Big boys like to play with big toys, and that's just one of the reasons many contractors are constantly looking ahead to the day when they can buy their first 10-ft. asphalt paver. But unless you're doing highway paving, placing huge tons of hot mix in long straight pulls, the 8-ft. paver has become the machine of the moment – and probably of the future.
"There's really not a market for 10-ft. machines anywhere in the world except for North America," says Brodie Hutchins, general manager of Vogele, which manufactures the Vision Series 10-ft. and 8-ft. lines of asphalt pavers. "North America is a pretty unique paving market where 10-ft. machines are normal. Europeans wonder why we run 10-ft. machines when we could run an 8-ft. machine."
One of the reasons contractors in the U.S. and Canada run (and continue to buy) 10-ft. pavers is simple: Because they always have. "People are really not changing pavers," Hutchins says. "If they've always bought a 10-ft. track paver they're continuing to buy 10 ft. tracks. That's just how it's been and how it's going to continue most likely."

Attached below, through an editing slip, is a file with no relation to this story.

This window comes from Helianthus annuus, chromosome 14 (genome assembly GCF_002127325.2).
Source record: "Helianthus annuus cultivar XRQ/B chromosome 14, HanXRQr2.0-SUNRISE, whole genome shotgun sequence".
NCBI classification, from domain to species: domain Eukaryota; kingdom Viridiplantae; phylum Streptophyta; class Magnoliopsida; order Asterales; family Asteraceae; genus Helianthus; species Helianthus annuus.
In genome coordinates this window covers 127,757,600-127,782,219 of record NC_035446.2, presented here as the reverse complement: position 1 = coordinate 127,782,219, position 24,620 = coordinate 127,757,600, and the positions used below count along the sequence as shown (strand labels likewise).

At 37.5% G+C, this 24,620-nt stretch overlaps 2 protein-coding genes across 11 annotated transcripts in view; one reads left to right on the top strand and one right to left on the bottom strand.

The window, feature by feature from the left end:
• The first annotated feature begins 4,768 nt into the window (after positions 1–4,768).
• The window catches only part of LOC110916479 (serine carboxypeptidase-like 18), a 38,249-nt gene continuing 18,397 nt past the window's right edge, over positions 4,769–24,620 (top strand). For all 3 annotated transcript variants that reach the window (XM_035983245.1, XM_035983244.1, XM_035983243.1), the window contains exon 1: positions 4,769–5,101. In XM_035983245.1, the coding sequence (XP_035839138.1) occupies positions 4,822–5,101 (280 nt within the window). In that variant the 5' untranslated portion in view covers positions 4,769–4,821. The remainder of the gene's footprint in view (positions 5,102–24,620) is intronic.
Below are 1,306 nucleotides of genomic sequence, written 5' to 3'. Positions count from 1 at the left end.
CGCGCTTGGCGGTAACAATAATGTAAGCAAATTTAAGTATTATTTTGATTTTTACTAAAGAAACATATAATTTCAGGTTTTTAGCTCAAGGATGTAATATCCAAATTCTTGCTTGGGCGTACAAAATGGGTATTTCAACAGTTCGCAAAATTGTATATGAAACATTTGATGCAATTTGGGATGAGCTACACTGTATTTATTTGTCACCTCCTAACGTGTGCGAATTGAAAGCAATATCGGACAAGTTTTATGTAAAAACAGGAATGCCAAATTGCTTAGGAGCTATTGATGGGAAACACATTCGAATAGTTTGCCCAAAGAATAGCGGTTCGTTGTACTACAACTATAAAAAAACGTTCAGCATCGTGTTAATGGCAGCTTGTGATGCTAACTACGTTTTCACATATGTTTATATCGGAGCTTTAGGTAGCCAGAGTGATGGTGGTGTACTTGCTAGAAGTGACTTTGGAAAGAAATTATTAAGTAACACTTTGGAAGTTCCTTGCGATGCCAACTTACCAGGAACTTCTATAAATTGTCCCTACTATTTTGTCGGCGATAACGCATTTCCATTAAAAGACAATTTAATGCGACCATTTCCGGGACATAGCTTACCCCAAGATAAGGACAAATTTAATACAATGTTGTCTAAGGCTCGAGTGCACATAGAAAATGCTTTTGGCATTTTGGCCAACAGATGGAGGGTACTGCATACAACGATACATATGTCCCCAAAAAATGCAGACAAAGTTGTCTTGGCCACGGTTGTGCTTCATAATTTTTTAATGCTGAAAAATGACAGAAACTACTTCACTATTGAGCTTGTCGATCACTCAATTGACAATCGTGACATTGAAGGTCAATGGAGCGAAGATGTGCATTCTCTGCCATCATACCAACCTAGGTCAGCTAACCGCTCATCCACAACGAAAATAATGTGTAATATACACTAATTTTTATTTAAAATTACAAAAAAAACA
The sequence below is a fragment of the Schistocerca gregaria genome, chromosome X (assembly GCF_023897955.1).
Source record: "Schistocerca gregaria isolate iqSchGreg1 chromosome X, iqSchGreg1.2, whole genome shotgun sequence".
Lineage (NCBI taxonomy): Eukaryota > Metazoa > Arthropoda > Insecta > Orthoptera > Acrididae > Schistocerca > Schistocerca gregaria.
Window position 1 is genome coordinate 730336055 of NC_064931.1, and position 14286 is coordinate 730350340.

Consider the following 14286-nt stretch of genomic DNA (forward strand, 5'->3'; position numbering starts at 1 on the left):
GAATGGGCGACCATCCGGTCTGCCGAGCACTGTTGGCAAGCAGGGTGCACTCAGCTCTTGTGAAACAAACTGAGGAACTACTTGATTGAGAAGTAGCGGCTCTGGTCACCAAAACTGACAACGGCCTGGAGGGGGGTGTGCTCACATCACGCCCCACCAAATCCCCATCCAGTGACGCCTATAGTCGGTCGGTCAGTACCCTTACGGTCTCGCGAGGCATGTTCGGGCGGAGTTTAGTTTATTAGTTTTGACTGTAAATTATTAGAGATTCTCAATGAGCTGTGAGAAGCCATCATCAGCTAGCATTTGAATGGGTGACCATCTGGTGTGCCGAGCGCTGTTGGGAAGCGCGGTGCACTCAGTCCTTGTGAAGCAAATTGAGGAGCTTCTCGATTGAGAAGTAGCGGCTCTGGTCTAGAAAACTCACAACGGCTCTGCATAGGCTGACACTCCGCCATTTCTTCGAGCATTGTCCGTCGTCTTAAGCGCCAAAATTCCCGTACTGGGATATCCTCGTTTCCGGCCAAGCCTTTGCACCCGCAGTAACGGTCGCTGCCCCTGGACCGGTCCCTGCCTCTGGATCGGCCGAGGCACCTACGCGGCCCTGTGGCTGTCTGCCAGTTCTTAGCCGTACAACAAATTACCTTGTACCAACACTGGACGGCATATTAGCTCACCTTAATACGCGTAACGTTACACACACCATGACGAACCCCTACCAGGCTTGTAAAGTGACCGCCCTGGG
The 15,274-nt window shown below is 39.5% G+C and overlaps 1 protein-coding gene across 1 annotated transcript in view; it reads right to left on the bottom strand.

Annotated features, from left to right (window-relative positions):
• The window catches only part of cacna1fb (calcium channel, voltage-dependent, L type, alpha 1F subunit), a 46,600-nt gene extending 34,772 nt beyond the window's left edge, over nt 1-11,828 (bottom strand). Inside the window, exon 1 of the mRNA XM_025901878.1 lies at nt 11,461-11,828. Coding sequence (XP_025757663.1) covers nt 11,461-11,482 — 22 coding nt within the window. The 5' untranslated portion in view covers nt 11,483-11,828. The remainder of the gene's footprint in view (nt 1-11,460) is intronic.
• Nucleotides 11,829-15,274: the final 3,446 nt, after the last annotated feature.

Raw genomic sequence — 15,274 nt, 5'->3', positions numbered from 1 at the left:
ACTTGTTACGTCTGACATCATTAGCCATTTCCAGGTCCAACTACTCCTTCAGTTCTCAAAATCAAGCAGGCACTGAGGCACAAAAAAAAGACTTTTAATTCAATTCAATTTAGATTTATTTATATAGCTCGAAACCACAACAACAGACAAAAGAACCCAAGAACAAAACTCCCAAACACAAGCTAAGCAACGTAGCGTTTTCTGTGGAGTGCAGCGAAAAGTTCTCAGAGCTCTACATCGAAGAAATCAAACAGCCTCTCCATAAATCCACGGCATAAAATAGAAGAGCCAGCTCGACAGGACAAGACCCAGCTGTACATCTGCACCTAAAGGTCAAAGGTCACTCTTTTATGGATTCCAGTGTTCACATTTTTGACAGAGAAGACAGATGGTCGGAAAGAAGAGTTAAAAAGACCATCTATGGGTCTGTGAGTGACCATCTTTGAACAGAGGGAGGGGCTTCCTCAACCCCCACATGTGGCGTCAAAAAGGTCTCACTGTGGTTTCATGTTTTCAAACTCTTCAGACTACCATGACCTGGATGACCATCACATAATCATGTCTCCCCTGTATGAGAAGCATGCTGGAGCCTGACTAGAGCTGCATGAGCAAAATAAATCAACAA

Hutchins says that 99% of people running a 10-ft. machine are paving 12-14 ft. wide. "The reality is an 8-ft. machine, when you put the extensions on it, can pave to 20 ft. just as well," Hutchins says. "But there is a kind of 'bigger is better' mentality."
And there's also loyalty. Manufacturers say sometimes contractors base their buying decision on the types of jobs they do but for the most part "it depends on what they have been using because paving contractors are really loyal to their paver. It's one of the machines that's got that Harley Davidson appeal to it," Hutchins says. "They don't refer to it as their paver they refer to it as the manufacturer."